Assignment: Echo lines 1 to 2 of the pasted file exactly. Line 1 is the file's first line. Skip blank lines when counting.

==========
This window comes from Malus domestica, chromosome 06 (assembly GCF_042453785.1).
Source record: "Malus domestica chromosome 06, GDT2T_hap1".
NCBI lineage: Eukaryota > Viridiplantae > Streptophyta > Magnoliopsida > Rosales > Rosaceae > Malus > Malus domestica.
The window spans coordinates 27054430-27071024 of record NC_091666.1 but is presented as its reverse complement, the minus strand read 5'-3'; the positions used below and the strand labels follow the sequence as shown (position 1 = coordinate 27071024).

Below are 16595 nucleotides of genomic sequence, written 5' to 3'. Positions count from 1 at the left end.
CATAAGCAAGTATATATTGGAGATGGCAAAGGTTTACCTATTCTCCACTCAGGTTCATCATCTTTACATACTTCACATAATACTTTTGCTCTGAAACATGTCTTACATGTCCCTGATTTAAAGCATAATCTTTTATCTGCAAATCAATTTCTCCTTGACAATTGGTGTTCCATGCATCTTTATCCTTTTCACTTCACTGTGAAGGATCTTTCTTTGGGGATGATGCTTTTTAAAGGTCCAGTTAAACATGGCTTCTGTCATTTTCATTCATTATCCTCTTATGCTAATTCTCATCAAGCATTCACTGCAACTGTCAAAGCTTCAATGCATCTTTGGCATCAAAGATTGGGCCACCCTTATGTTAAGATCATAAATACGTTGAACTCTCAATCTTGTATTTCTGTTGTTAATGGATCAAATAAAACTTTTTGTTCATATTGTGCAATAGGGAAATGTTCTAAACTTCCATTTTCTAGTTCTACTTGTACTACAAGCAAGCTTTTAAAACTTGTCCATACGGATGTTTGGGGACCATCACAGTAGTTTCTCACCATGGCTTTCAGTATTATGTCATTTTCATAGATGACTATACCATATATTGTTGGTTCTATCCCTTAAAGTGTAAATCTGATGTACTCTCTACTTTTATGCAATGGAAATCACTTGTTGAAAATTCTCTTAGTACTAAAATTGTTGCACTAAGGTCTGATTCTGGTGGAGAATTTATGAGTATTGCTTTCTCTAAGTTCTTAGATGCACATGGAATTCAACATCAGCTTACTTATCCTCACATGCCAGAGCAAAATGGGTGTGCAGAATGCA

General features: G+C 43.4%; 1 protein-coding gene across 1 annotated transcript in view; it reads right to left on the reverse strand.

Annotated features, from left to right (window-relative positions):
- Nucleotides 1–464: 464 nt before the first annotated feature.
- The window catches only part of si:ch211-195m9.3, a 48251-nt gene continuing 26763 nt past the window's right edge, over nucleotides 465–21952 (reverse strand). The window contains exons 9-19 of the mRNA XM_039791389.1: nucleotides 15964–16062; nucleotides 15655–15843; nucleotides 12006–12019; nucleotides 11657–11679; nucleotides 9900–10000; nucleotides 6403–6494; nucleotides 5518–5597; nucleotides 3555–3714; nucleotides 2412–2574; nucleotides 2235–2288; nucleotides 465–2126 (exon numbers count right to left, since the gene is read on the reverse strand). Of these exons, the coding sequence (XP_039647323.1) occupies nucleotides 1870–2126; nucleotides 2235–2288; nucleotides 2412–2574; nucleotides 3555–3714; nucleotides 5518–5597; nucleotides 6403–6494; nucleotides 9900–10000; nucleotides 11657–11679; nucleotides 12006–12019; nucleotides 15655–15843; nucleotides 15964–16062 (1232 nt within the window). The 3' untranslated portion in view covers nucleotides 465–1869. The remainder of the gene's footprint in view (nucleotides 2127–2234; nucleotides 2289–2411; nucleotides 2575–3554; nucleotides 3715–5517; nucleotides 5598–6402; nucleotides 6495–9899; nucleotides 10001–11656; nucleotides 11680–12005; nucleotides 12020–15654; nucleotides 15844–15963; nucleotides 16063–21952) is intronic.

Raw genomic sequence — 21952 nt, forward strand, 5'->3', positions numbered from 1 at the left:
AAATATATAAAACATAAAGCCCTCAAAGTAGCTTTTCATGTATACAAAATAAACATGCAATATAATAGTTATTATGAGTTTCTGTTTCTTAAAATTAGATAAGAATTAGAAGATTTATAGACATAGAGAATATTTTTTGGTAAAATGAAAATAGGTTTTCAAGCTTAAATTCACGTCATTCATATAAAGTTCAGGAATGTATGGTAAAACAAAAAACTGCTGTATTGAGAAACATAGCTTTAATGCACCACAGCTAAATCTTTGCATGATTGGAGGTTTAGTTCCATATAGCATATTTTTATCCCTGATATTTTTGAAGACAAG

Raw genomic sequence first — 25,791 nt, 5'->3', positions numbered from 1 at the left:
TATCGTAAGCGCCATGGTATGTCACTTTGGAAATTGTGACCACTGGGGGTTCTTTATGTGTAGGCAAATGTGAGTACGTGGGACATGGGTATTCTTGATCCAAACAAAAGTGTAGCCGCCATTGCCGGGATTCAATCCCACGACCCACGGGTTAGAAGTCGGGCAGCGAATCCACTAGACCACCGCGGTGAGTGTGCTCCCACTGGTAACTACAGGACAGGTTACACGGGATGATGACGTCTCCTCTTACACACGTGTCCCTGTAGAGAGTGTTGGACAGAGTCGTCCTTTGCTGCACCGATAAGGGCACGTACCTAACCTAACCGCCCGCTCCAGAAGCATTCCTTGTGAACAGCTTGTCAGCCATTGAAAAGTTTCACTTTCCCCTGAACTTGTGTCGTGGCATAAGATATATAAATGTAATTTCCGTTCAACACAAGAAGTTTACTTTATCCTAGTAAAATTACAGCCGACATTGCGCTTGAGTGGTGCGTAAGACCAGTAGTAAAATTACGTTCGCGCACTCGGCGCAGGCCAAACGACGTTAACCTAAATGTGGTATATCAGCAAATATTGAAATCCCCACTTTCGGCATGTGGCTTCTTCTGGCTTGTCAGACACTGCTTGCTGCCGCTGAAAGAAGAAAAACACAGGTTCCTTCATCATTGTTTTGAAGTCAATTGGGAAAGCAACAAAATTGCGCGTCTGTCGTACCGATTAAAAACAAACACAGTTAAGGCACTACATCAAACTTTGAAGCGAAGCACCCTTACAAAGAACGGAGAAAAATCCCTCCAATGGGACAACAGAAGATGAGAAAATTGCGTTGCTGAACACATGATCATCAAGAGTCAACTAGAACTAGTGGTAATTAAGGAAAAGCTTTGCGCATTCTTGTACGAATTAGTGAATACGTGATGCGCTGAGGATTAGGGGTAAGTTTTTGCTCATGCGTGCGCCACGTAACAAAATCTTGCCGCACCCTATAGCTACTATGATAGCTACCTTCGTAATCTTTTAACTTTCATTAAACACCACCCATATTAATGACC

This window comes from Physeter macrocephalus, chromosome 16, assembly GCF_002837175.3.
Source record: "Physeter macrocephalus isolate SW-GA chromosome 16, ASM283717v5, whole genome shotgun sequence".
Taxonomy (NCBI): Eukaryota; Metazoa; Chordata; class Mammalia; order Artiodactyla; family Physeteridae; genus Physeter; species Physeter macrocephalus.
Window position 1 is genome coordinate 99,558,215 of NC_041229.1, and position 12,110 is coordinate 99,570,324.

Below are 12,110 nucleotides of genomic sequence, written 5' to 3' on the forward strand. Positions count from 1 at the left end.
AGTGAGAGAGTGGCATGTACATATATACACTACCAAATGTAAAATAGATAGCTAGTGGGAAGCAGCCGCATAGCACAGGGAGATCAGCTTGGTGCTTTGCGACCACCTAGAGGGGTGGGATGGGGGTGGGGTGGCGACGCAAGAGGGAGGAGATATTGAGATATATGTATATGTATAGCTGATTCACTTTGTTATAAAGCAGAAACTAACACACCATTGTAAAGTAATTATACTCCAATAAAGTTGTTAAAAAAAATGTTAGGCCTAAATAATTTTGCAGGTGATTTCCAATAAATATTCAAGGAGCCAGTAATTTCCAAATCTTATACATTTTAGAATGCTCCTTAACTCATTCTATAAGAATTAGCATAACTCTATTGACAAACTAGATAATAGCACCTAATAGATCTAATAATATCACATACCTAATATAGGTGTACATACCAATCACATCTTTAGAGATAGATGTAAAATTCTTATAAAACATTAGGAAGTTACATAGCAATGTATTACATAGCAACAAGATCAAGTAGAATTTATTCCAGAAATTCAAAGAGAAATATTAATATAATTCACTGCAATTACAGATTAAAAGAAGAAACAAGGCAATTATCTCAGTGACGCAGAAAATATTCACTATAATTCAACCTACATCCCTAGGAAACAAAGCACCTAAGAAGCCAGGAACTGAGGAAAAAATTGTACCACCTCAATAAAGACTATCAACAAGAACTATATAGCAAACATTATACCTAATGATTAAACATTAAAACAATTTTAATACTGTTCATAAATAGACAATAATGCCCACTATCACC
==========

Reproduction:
This window comes from Malus domestica, chromosome 06 (assembly GCF_042453785.1).
Source record: "Malus domestica chromosome 06, GDT2T_hap1".